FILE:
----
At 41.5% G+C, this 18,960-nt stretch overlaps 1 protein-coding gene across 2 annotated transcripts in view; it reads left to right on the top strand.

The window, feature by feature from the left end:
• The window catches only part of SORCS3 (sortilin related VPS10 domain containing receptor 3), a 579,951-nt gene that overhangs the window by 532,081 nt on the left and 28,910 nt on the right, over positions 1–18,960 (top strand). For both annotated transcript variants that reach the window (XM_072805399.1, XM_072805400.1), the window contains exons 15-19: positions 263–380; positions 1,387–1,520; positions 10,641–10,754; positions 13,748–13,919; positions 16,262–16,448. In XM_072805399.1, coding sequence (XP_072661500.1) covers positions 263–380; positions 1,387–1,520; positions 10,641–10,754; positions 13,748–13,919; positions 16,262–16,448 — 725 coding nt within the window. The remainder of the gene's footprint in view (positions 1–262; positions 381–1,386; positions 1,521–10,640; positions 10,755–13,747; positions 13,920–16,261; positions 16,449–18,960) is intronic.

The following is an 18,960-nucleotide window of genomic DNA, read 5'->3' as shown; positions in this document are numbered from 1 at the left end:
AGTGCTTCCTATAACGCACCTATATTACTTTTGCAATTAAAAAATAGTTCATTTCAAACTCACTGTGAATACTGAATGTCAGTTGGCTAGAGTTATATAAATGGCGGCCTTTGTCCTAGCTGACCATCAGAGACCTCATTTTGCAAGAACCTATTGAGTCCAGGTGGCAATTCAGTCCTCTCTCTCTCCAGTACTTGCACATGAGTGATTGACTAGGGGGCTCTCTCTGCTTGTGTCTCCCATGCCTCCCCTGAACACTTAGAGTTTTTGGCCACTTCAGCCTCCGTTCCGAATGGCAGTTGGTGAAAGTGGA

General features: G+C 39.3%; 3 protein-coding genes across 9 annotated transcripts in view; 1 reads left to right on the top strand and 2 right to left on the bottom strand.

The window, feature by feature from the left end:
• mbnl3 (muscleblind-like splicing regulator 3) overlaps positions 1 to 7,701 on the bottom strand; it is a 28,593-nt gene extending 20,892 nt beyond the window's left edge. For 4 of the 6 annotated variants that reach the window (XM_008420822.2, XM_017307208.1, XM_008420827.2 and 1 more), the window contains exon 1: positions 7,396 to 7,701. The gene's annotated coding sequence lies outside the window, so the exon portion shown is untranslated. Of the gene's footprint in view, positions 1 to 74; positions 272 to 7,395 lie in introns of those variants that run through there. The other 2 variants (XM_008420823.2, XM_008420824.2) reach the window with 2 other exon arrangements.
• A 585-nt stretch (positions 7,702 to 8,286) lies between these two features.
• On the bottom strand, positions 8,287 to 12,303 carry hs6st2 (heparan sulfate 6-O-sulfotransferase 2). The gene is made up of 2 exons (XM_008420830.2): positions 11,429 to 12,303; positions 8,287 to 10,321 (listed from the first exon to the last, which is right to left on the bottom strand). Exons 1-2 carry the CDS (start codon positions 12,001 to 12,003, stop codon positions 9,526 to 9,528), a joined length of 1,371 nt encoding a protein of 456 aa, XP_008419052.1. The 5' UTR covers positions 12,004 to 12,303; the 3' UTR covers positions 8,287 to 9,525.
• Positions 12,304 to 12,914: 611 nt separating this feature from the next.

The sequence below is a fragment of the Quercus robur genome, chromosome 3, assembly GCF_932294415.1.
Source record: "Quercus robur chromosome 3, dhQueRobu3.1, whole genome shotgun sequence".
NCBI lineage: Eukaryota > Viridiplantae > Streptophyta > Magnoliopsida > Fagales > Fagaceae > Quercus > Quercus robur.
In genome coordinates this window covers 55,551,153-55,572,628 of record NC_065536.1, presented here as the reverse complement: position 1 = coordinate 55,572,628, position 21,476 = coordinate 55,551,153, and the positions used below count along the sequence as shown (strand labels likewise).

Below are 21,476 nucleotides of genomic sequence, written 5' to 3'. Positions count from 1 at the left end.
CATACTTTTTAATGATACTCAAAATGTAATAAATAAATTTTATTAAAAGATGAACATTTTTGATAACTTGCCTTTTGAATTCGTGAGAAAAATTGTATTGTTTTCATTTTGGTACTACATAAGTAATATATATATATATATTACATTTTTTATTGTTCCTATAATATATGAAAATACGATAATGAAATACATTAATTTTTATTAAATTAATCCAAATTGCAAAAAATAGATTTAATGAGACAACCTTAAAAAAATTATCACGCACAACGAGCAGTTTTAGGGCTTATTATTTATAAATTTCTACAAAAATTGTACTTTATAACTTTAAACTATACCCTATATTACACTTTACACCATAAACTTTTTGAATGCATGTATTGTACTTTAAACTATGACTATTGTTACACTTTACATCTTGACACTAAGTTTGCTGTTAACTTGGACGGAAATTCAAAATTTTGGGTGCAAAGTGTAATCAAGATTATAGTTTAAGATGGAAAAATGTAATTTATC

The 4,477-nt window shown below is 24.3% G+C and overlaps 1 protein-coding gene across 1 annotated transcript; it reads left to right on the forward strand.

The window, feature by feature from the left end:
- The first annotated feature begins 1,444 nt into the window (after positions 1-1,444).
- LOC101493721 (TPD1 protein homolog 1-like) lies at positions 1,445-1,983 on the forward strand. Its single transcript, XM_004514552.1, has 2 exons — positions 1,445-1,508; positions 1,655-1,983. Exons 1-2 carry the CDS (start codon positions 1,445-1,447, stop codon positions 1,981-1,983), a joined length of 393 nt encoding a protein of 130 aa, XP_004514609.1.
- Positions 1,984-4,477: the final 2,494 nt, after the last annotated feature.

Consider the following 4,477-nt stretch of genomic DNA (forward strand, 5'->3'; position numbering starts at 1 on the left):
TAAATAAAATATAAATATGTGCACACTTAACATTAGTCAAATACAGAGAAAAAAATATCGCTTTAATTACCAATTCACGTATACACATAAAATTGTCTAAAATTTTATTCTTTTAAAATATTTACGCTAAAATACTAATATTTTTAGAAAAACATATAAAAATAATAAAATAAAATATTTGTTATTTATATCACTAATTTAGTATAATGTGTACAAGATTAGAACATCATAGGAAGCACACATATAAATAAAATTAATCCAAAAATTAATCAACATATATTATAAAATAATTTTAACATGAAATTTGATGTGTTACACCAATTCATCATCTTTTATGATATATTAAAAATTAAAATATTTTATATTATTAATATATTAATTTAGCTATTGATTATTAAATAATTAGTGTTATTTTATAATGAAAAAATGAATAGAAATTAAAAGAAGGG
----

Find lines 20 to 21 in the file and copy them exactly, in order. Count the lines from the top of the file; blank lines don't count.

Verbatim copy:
- The first annotated feature begins 1,444 nt into the window (after positions 1-1,444).
- LOC101493721 (TPD1 protein homolog 1-like) lies at positions 1,445-1,983 on the forward strand. Its single transcript, XM_004514552.1, has 2 exons — positions 1,445-1,508; positions 1,655-1,983. Exons 1-2 carry the CDS (start codon positions 1,445-1,447, stop codon positions 1,981-1,983), a joined length of 393 nt encoding a protein of 130 aa, XP_004514609.1.